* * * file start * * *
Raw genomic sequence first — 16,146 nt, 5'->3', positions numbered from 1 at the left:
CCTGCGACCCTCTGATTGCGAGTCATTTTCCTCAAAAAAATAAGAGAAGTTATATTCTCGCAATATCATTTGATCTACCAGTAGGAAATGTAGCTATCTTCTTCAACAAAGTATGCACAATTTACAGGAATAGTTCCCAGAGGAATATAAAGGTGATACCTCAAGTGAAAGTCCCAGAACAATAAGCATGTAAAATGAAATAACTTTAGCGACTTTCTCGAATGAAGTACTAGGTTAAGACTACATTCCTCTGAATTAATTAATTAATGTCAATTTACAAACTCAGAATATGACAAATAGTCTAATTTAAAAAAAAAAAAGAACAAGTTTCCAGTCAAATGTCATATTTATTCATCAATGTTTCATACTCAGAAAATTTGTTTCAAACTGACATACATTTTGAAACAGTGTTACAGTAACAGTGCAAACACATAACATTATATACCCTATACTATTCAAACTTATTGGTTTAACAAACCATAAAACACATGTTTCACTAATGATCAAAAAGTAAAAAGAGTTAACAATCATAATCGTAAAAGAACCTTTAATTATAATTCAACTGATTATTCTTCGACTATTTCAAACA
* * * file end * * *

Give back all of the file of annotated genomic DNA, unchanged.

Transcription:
Raw genomic sequence first — 16,146 nt, 5'->3', positions numbered from 1 at the left:
CCTGCGACCCTCTGATTGCGAGTCATTTTCCTCAAAAAAATAAGAGAAGTTATATTCTCGCAATATCATTTGATCTACCAGTAGGAAATGTAGCTATCTTCTTCAACAAAGTATGCACAATTTACAGGAATAGTTCCCAGAGGAATATAAAGGTGATACCTCAAGTGAAAGTCCCAGAACAATAAGCATGTAAAATGAAATAACTTTAGCGACTTTCTCGAATGAAGTACTAGGTTAAGACTACATTCCTCTGAATTAATTAATTAATGTCAATTTACAAACTCAGAATATGACAAATAGTCTAATTTAAAAAAAAAAAAGAACAAGTTTCCAGTCAAATGTCATATTTATTCATCAATGTTTCATACTCAGAAAATTTGTTTCAAACTGACATACATTTTGAAACAGTGTTACAGTAACAGTGCAAACACATAACATTATATACCCTATACTATTCAAACTTATTGGTTTAACAAACCATAAAACACATGTTTCACTAATGATCAAAAAGTAAAAAGAGTTAACAATCATAATCGTAAAAGAACCTTTAATTATAATTCAACTGATTATTCTTCGACTATTTCAAACA